Miriam Makeba: Anti-Apartheid Singer That Was The “The Voice of Africa”

Miram Makeba: Birth & Early Life

Miriam Makeba was first sent to prison when she was just 18 months old.

It was 1932, the height of the Great Depression.

Her mother, Regina Makeba, was a Swazi sangoma (traditional healer). She typically worked as a domestic worker, but she also set up an illegal brewery at their home in order to make ends meet.

And so Little Miriam spent the first six months of her life in prison with her mother.

Her father, Hugo Krige, was a Xhosa teacher and she had five siblings.

When she was five, Miriam was sent to live with her devout grandmother after her father died and her mom remarried. Her mother worked as a maid for white family.

Her stepfather, Jordan Ngubane, was a journalist and taught her about politics and African history.

She attended a Catholic mission school and then a non-racial high school.

After graduating, she worked as a nurse for two years.

Miriam Makeba: Her Singing Career 

Miriam found her voice in church with her grandmother. She began to sing in the church choir and started to become well-known.

When she was 17, she married her first husband, who turned out to be abusive. Shortly after the birth of their only child, Makeba was diagnosed with breast cancer, which led to her leaving her husband.

She only fully healed a decade later, following a hysterectomy.

Miriam Makeba
Miriam Makeba


In 1950, she joined the African National Congress Youth League (ANCYL).

The ANCYL was a political organization that fought for the rights of black South Africans.

Miriam Makeba: Her International Singing Career

But slowly, her luck began to change.

She joined the all-black theater group The Manhattan Brothers (she was the only woman, of course). They toured South Africa playing traditional South African songs in addition to music that was influenced from the US.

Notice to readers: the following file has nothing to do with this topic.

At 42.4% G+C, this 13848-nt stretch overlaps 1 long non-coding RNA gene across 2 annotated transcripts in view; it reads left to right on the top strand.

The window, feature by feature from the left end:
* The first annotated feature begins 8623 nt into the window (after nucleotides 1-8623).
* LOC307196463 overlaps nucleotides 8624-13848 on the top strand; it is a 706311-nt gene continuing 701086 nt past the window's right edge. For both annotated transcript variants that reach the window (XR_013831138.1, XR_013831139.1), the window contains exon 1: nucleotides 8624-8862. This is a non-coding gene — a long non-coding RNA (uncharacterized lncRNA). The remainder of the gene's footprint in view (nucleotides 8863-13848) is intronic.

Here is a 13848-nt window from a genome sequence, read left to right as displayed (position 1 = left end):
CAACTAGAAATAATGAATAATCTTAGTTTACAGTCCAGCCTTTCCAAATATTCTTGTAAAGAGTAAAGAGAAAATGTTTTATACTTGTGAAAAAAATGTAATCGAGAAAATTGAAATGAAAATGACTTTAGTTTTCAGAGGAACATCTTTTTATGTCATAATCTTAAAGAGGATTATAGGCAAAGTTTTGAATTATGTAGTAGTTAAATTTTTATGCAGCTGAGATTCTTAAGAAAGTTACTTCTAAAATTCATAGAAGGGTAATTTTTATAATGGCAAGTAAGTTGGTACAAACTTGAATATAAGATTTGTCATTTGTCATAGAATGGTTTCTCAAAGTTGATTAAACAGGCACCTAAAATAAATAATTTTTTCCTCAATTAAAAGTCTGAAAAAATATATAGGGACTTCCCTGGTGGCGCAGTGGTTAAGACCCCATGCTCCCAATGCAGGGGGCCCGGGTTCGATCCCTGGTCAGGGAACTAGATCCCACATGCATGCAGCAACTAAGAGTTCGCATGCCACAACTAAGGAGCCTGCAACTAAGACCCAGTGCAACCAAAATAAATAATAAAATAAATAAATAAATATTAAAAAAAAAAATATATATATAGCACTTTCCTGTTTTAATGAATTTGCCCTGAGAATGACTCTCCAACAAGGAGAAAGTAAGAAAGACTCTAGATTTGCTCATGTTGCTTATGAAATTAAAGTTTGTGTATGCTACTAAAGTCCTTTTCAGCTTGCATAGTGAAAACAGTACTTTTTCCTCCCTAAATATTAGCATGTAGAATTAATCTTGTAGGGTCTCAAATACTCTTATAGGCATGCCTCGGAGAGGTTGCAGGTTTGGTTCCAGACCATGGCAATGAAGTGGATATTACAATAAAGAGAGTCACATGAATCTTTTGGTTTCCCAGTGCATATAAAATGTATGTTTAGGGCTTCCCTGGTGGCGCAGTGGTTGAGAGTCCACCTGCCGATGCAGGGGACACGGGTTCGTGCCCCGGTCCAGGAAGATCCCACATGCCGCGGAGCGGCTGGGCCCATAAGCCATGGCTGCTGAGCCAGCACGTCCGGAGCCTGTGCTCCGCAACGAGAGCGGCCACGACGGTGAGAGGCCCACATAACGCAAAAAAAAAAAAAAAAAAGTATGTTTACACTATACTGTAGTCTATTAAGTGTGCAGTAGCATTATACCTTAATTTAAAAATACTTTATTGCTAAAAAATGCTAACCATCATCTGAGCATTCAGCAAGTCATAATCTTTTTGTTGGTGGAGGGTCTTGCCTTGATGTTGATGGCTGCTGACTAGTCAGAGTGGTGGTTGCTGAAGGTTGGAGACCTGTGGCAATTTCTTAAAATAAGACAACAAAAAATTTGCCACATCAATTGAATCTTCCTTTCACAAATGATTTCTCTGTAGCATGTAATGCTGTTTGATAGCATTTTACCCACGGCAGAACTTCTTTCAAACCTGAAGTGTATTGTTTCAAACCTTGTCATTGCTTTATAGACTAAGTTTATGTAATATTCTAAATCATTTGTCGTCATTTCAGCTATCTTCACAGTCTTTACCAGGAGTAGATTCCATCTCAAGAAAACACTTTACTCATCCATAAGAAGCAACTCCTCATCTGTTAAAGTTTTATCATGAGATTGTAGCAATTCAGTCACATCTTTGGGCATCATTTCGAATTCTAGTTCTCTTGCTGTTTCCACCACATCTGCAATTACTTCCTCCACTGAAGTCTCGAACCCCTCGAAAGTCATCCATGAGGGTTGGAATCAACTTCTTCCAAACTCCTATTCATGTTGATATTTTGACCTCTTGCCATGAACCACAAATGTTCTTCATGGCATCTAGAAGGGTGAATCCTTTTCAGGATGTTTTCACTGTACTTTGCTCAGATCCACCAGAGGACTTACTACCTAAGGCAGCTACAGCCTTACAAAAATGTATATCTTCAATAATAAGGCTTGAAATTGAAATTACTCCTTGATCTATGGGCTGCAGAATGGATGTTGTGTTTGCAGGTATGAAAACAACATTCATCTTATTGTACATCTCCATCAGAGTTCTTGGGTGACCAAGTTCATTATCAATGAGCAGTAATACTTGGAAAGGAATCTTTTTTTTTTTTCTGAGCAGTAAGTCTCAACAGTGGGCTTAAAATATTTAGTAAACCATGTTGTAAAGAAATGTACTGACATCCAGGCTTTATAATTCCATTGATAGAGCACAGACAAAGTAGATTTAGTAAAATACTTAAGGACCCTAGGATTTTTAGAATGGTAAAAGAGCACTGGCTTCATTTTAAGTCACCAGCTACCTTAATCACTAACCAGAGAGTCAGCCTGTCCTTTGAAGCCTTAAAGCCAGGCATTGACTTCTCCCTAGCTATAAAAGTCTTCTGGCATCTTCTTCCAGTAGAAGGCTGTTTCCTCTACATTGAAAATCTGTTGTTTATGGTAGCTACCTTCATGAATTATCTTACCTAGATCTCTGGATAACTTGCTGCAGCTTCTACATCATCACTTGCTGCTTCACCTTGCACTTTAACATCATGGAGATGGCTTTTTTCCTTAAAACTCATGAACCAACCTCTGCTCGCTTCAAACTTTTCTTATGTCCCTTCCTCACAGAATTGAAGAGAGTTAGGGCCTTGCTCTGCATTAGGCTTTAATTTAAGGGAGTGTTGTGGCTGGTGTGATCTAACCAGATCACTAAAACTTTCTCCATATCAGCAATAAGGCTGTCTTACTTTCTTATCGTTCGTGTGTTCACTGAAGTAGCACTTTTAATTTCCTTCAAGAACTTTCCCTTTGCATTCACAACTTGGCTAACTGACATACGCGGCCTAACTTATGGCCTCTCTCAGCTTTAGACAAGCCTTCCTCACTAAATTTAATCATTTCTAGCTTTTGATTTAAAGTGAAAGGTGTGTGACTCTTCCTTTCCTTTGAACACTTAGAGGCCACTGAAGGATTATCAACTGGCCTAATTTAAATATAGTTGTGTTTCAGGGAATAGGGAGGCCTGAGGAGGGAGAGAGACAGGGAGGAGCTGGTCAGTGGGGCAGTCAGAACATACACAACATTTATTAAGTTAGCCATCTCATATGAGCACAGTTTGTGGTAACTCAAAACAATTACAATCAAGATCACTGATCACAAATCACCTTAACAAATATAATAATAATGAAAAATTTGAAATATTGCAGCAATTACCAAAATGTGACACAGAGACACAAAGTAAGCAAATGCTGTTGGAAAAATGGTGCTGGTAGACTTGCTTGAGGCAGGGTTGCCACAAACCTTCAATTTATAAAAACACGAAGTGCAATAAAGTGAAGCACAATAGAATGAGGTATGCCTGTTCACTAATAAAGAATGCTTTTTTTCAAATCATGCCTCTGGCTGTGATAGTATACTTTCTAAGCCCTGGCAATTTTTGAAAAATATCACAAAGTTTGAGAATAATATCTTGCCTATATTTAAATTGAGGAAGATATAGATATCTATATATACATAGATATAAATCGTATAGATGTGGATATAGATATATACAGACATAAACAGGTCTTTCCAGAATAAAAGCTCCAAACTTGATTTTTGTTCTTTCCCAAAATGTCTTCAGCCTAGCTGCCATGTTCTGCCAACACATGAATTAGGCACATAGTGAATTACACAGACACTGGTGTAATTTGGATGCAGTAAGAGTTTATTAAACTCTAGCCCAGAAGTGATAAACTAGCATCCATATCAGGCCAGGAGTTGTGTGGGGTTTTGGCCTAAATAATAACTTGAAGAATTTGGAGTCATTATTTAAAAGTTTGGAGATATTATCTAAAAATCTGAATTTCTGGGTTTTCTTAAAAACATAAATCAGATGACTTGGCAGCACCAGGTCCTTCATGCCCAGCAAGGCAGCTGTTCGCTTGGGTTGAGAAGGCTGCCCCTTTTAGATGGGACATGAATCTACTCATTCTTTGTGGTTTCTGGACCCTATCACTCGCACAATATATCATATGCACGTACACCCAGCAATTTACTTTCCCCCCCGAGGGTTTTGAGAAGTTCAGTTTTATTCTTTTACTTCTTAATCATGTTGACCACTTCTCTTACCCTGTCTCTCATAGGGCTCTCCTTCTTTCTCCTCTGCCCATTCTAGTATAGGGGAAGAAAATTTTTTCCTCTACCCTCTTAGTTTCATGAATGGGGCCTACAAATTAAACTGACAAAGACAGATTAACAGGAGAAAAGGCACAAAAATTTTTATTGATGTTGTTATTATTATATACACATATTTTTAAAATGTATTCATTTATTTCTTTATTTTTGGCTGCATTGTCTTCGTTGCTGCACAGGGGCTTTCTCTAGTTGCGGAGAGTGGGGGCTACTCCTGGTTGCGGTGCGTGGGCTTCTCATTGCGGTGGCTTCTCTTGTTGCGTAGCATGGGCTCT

The band became very popular, and for the first time in her life, Makeba was able to travel, as the band was invited to perform in Congo, Rhodesia (nowadays known as Zimbabwe), and other countries in Africa.

In 1957, she was cast in the leading role of the musical King Kong and toured Africa for a year and a half.

She also starred in the movie Come Back Africa, which portrayed the lives of Black people through Africa, and became an international hit.

The worldwide success of the movie made her internationally known and she was invited to a very successful tour of the US, Canada and Europe.

The world became exposed to African music for the first time, and some of her songs, like The Click Song, became international hits (“Click” is a common sound in the Zulu language).

The Click Song – Miriam Makeba

In 1959, she married trumpet player Hugh Masekela. The couple moved to New York City in 1960.

Miriam Makeba: Anti-Apartheid And Equal Rights Activist

In 1960, the Sharpeville massacre became one of the turning points in South African apartheid.

A protest against the laws known as “pass laws” (in which Black people would need to be approved before travelling from Black communities) saw 69 protesters murdered.

Three of the dead where from Makeba’s family.

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Makeba was on tour in the United States when the massacre occurred.

She was unable to return to South Africa to attend her relatives funeral, as the apartheid regime seized her passport in retaliation of her public criticism of apartheid.